Aside from budgetary constraints, the increase in remote devices and miscommunication of policy can lead to flawed security. All staff must be operating on secure networks, and with the de-matrixed work setting this has been a real challenge. Investment in training and best practice can no longer be left by the wayside, and responsibility for secure working can no longer rest solely on the IT department.

A zero-trust approach – that is, treating all devices as untrusted – should be adopted as standard. The dispersed workforce means businesses can’t rely on 100pc secure communication channels and BYOD (Bring Your Own Device) adds its own layer of complexity and risk. Teams of all sizes must ensure they keep a firm eye on guidance and build it into their long term infosec strategy.

Fundamental skills and strategy

For DevOps teams to really tackle the widespread risks and keep pace with the increase in cyberattacks, competency in some core skillsets is a must. Security practitioners must be able to handle incident and response and be literate in Security Information and Event Management (SIEM) tools and services.

Aptitude in creating automation and real-time analysis should translate into incident response plans, which in turn should be built into long-term risk management conversations. Spotting issues early and responding to them in good time can make a world of difference and could even prevent a large-scale disaster.

All businesses must prepare for any eventuality when it comes to security. Investment in training around audit and compliance, regulatory compliance, analytics and intelligence competency will mean teams have a more thorough understanding of how to proceed when a breach occurs, for example.

Alongside these basic skillsets, knowledge of intrusion detection, firewall management, application security development, mobile device management, digital forensics, identity and access management will put businesses in good stead to defend themselves digitally.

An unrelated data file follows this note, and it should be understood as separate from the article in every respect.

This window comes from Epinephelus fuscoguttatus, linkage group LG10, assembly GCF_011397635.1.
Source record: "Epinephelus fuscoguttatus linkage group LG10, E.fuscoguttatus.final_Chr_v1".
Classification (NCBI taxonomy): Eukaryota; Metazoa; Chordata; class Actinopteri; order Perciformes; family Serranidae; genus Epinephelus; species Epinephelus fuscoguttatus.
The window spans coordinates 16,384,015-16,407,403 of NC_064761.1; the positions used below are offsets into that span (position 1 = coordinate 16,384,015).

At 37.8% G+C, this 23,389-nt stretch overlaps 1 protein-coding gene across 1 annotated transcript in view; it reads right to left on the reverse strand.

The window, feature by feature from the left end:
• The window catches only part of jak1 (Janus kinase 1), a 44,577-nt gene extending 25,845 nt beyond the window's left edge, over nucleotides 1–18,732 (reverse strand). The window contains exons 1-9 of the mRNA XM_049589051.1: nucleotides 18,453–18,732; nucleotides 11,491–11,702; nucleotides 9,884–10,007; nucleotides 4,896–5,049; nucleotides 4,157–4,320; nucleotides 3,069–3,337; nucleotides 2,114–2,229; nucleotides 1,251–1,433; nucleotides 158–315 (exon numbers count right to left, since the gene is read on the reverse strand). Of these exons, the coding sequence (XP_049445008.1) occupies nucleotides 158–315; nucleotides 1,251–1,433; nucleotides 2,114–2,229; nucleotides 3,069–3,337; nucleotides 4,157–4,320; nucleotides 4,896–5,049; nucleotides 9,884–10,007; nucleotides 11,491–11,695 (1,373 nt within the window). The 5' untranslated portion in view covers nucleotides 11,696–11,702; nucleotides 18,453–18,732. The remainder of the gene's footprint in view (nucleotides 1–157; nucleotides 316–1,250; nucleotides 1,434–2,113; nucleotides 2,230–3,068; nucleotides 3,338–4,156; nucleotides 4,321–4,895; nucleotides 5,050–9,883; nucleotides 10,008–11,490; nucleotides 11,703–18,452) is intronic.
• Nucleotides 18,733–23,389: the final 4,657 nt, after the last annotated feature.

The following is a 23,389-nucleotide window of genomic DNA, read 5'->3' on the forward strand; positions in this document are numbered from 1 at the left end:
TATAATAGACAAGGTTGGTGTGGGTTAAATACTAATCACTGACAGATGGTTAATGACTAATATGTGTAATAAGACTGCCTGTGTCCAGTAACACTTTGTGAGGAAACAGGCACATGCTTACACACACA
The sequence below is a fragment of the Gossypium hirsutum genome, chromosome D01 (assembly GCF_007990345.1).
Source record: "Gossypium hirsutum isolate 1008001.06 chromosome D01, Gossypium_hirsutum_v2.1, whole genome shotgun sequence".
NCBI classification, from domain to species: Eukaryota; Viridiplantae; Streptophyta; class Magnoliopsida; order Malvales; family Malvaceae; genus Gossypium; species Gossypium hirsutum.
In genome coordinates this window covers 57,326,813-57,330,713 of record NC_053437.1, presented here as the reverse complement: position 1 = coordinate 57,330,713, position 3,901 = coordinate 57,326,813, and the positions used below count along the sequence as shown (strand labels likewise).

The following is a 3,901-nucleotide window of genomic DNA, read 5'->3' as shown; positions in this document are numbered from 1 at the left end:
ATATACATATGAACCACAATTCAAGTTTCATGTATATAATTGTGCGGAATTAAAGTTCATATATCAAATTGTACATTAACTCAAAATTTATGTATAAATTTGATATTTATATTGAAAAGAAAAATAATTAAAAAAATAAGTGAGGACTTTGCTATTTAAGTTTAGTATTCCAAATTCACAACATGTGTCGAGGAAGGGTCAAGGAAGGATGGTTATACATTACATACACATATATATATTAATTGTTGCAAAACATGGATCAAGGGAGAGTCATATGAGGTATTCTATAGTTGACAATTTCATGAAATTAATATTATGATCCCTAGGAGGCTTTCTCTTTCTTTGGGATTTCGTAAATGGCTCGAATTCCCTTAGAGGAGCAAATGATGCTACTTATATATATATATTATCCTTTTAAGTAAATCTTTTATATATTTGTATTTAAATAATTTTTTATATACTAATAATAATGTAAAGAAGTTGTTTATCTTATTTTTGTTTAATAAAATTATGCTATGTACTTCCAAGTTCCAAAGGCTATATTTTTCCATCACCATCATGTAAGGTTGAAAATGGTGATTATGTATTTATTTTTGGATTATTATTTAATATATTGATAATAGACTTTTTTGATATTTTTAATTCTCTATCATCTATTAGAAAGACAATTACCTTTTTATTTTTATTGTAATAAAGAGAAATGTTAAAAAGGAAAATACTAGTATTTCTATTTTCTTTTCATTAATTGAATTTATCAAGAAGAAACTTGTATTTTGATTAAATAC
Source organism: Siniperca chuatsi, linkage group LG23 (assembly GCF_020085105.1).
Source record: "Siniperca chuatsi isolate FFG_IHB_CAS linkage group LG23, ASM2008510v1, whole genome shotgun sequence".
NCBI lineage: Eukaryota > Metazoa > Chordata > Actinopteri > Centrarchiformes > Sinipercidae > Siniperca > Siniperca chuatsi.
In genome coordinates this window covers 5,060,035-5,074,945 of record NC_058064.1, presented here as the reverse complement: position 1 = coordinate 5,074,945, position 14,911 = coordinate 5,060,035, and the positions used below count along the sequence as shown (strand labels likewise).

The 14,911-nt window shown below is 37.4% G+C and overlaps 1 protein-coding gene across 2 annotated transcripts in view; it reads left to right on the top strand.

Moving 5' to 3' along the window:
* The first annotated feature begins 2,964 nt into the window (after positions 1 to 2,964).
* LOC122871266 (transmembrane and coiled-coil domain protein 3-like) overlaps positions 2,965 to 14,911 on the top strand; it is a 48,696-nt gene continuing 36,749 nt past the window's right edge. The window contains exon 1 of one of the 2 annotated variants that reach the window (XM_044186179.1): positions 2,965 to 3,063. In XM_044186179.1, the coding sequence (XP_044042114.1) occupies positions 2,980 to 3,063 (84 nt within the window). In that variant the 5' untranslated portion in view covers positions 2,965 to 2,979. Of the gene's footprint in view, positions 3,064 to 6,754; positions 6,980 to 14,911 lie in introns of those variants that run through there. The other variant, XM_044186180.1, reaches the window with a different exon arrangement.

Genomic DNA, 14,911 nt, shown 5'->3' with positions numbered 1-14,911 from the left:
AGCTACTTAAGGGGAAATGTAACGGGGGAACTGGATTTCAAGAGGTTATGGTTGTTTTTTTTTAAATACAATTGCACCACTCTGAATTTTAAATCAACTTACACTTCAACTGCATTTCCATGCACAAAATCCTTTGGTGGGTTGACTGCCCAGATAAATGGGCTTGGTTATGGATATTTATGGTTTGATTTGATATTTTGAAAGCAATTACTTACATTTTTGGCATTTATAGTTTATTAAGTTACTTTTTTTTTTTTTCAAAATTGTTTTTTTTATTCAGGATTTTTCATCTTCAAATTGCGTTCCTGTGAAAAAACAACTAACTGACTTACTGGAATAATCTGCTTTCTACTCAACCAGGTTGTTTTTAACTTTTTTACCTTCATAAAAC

What’s at stake?

On a macro scale, nation states’ critical infrastructure is very much at risk of infiltration if not defended properly. The rate of which data is being generated by new technology is driving the need for high power computers to analyse and decipher the data and appropriate security patches will need to be advanced enough to handle this process.

Nation states must be the first in line for high-power tech, as arguably the most sensitive and critical data rests with them. Above all, matrix encryption and agility will need to be the focus for DevOps teams in the race to keep up and defend against this rapid threat generation.

It’s no longer an issue of if – but when – a breach will happen. This is why investment in skills training must take priority as we progress further into industry 4.0. Programmes aimed at existing staff are a great place to start and demonstrate commitment to upskilling and recognition of ability, which is always a good idea.

Similarly, partnerships that can educate and build software to safeguard against growing cyberthreats are a sage decision, giving employees practical on-the-ground guidance as to how best to defend against growing cyberthreats.

Remembering that people are still very much behind the wheel of all cyberthreats should motivate businesses to invest in their own people. Gifting them with the knowledge to combat advanced security threats and giving them insight into what’s at stake will undoubtedly safeguard against future threats for years to come. It’s worth the investment.

By Jeff Watkins

Jeff Watkins is the chief engineer at tech services company AND Digital. He has more than 21 years in the IT industry.